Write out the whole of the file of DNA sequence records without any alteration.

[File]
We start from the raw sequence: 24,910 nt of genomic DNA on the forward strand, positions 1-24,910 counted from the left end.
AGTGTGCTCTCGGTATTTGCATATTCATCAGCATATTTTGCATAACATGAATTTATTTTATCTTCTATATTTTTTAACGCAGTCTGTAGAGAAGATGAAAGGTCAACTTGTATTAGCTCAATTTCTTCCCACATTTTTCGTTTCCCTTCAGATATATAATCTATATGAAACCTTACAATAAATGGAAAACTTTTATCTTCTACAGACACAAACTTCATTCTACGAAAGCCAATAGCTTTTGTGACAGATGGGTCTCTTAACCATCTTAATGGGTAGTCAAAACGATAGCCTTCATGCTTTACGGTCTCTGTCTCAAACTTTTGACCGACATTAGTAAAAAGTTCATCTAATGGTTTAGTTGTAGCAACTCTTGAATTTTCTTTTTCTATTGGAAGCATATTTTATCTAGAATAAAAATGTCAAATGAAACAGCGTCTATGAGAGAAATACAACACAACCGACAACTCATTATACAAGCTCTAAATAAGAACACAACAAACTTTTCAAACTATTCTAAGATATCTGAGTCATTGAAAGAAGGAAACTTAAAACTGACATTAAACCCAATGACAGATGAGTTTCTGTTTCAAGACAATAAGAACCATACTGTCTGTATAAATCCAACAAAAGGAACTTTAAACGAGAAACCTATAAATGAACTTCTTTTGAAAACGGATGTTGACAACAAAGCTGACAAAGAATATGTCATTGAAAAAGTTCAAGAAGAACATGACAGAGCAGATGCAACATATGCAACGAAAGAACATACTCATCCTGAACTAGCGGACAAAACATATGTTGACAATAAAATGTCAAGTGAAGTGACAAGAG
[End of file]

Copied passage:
We start from the raw sequence: 24,910 nt of genomic DNA on the forward strand, positions 1-24,910 counted from the left end.
AGTGTGCTCTCGGTATTTGCATATTCATCAGCATATTTTGCATAACATGAATTTATTTTATCTTCTATATTTTTTAACGCAGTCTGTAGAGAAGATGAAAGGTCAACTTGTATTAGCTCAATTTCTTCCCACATTTTTCGTTTCCCTTCAGATATATAATCTATATGAAACCTTACAATAAATGGAAAACTTTTATCTTCTACAGACACAAACTTCATTCTACGAAAGCCAATAGCTTTTGTGACAGATGGGTCTCTTAACCATCTTAATGGGTAGTCAAAACGATAGCCTTCATGCTTTACGGTCTCTGTCTCAAACTTTTGACCGACATTAGTAAAAAGTTCATCTAATGGTTTAGTTGTAGCAACTCTTGAATTTTCTTTTTCTATTGGAAGCATATTTTATCTAGAATAAAAATGTCAAATGAAACAGCGTCTATGAGAGAAATACAACACAACCGACAACTCATTATACAAGCTCTAAATAAGAACACAACAAACTTTTCAAACTATTCTAAGATATCTGAGTCATTGAAAGAAGGAAACTTAAAACTGACATTAAACCCAATGACAGATGAGTTTCTGTTTCAAGACAATAAGAACCATACTGTCTGTATAAATCCAACAAAAGGAACTTTAAACGAGAAACCTATAAATGAACTTCTTTTGAAAACGGATGTTGACAACAAAGCTGACAAAGAATATGTCATTGAAAAAGTTCAAGAAGAACATGACAGAGCAGATGCAACATATGCAACGAAAGAACATACTCATCCTGAACTAGCGGACAAAACATATGTTGACAATAAAATGTCAAGTGAAGTGACAAGAG